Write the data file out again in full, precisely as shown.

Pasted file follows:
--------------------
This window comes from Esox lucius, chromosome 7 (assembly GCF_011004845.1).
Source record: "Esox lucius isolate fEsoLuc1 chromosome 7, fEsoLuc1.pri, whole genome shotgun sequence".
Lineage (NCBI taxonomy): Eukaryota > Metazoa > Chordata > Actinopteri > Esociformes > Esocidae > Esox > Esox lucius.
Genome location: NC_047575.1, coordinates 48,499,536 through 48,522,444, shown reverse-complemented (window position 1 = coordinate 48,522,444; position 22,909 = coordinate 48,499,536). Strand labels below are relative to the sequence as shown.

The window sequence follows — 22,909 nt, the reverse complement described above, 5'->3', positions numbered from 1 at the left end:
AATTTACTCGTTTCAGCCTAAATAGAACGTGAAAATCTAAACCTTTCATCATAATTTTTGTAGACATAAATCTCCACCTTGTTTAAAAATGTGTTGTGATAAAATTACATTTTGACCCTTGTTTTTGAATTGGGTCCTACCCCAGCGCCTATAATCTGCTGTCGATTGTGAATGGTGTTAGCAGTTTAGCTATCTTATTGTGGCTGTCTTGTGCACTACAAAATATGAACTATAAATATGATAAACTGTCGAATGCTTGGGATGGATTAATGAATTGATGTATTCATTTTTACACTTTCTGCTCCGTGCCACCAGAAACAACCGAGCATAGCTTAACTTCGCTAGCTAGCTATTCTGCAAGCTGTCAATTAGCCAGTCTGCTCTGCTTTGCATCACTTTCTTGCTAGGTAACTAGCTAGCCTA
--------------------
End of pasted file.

This window comes from Esox lucius, chromosome 7 (assembly GCF_011004845.1).
Source record: "Esox lucius isolate fEsoLuc1 chromosome 7, fEsoLuc1.pri, whole genome shotgun sequence".
Lineage (NCBI taxonomy): Eukaryota > Metazoa > Chordata > Actinopteri > Esociformes > Esocidae > Esox > Esox lucius.
Genome location: NC_047575.1, coordinates 48,499,536 through 48,522,444, shown reverse-complemented (window position 1 = coordinate 48,522,444; position 22,909 = coordinate 48,499,536). Strand labels below are relative to the sequence as shown.

The window sequence follows — 22,909 nt, the reverse complement described above, 5'->3', positions numbered from 1 at the left end:
AATTTACTCGTTTCAGCCTAAATAGAACGTGAAAATCTAAACCTTTCATCATAATTTTTGTAGACATAAATCTCCACCTTGTTTAAAAATGTGTTGTGATAAAATTACATTTTGACCCTTGTTTTTGAATTGGGTCCTACCCCAGCGCCTATAATCTGCTGTCGATTGTGAATGGTGTTAGCAGTTTAGCTATCTTATTGTGGCTGTCTTGTGCACTACAAAATATGAACTATAAATATGATAAACTGTCGAATGCTTGGGATGGATTAATGAATTGATGTATTCATTTTTACACTTTCTGCTCCGTGCCACCAGAAACAACCGAGCATAGCTTAACTTCGCTAGCTAGCTATTCTGCAAGCTGTCAATTAGCCAGTCTGCTCTGCTTTGCATCACTTTCTTGCTAGGTAACTAGCTAGCCTA